Quantum Bananas & Cherry Pi
I’m obsessed with the notion that two things never touch.
I don’t know where I read it or heard it or saw it first—this crazy idea involving quantum mechanics and electric fields and chemical synapses and Zen mysteries—but it’s something to ponder: that no matter what we think we feel, there is, on an invisible atomic level, a space between everything.
Let’s back up.
There’s a silly romantic comedy with Tim Robbins, Meg Ryan, and Walter Matthau as Albert Einstein, called I.Q, which illustrates ideas on infinity, space, and relativity in a cute if not cheesy way. Meg Ryan and Tim Robbins are at opposite ends of a dance floor. Meg asks Tim if he’s familiar with Zeno’s Paradox, whereby to get from Point A to Point B, we must cross the halfway point between them. Once reaching that halfway point, there is a new halfway point between them. Then, at that halfway point, there is another.
This is where Paradox creeps in spookily: to get to one’s destination, you have to cross the halfway mark between yourself and wherever you’re going, but between Point A and Point B, there are an infinite number of halfway points, and if you stopped at each one, you’d never reach your destination. Of course, Robbins goes halfway toward the girl. Ryan goes halfway to the boy. They go the next two or three halfway points, flirting. They eventually meet at the middle of the dance floor, embrace, and one says “So how did that happen?”
Zeno’s Paradox stems largely from Aristotle, who said, That which is in locomotion must arrive at the half-way stage before it arrives at the goal, which makes logical sense. But what of those infinite halfway points? How does anything reach its goal? How do we know if we ever get to Point B? Are we ever reaching—and eventually touching—anything or anyone?
I don’t even want to believe in infinity. I think it’s a vague theoretical, mathematical notion with a really cool symbol:
Ideas like Pi, again, a really cool symbol, entrance and infuriate me.
It goes on forever. Forever? What the hell does that mean? 3.141592654ever? No end? No repeating? No pattern? The longest decimal representation of Pi, according to the handy-if-not-always-dependable Wikipedia, is over five trillion digits. And counting. Why? I feel like if I could answer this question—and no one can, apparently, not even people ten times as smart as me—I’d be able to answer why people fall in and out of love, why earthquakes decimate nations, why kids get cancer.
I like finiteness. I like exactness. This spooky math and physics simultaneously explains everything while destroying everything we think we know.
Let’s get really boring:
“In the nervous system, a synapse is a junction that permits a neuron to pass an electrical or chemical signal to another cell.” (Wikipedia, of course).
But look at this picture.
There is a gap. There is a space. All the information that transfers pain and pleasure from our body to our brain and back again…transfers in waves and particles through nerve cells that are connected—but not actually touching.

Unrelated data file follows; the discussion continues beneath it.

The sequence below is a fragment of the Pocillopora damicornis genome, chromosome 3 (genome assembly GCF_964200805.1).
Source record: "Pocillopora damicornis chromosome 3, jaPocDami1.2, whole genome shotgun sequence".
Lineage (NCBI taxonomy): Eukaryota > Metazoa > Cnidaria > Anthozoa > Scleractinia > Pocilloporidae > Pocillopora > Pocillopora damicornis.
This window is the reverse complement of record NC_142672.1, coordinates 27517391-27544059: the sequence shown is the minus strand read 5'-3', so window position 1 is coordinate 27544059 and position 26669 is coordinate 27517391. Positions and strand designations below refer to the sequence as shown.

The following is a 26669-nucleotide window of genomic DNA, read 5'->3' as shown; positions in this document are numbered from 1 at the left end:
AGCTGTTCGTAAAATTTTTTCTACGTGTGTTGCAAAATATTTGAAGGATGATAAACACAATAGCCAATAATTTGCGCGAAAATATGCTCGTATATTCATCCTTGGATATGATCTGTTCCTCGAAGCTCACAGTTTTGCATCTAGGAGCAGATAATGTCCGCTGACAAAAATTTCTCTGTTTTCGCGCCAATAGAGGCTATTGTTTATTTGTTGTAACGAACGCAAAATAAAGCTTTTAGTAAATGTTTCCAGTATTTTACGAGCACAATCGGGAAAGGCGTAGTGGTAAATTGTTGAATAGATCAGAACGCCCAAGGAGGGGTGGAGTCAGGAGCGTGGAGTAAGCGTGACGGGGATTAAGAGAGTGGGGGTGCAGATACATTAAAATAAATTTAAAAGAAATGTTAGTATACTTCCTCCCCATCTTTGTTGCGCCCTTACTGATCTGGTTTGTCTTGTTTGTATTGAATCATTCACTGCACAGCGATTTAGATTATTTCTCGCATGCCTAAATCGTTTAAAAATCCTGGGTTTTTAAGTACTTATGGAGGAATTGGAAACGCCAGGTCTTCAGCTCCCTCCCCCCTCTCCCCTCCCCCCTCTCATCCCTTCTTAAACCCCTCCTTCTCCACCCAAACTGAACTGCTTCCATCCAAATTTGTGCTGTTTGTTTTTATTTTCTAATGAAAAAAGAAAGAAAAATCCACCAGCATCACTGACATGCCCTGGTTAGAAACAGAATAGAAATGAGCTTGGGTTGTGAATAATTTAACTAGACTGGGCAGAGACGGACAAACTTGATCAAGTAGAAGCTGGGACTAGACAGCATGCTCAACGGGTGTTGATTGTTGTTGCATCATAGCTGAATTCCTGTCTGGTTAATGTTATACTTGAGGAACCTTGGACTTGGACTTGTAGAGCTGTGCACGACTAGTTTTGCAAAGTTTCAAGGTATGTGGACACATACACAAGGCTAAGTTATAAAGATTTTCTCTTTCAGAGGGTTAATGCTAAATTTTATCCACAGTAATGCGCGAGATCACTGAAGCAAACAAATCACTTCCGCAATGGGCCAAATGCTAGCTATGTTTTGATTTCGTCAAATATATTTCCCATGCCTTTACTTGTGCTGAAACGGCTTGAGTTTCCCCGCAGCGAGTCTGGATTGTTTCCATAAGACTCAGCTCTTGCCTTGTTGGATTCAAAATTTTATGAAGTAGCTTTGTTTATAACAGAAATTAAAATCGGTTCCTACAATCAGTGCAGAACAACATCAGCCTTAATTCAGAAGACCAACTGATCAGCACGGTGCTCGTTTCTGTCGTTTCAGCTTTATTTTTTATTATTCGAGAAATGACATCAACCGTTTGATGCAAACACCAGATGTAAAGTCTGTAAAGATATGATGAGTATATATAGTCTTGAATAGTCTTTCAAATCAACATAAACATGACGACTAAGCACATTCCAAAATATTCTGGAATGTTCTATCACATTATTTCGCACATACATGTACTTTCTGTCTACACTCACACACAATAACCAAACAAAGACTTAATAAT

This is a physical metaphor—or rather a microcosm—of the spaces between what we actually touch. According to quantum mechanics, my fingers and the keys on this keyboard are separated by an infinite world where electric fields are melding, where gravity and motion and direction are making words appear, but where nothing but microscopic particles are banging against each other in the inconceivable space where I perceive the sense of touch.
How we interpret “touch” impacts what we think about all this, of course. I still think we touch things in the simple sense of the word: I think people can start fires with friction; I think ignitions turn with a key; I think we lift and hold our children; I think we clutch our pens and write; I think kisses lead to more kisses. But still, I wonder, and I pretty much do believe that there is something separating us, always, from everything and everyone. Maybe that’s part of the reason we try to get closer to people we love, the need, the desire, to meet in that place where our nerve cells, on invisible fire, mingle and dance without truly meeting.
Look at the Enso.
This circle is very important in Zen Buddhism and can represent strength, enlightenment, and much more. They’re not always broken circles like the one above, but the idea of a broken circle appeals to me: the circle, a thing with no beginning and no end, but one that isn’t fully connected, imperfect and incomplete, something that looks like it’s trying to reach its destination, and can’t, but still tries, and tries forever.
That seems like the way we are, when we’re at our best. And it’s the only forever—the only infinity—that makes sense to me.
Ask me about an infinite number of monkeys, sometime.
They wrote this blog once.
But it was more concise.
And then they laughed and swung around the laboratory, never wondering for a minute whether they were touching anything. They just knew what they knew, and celebrated with bananas.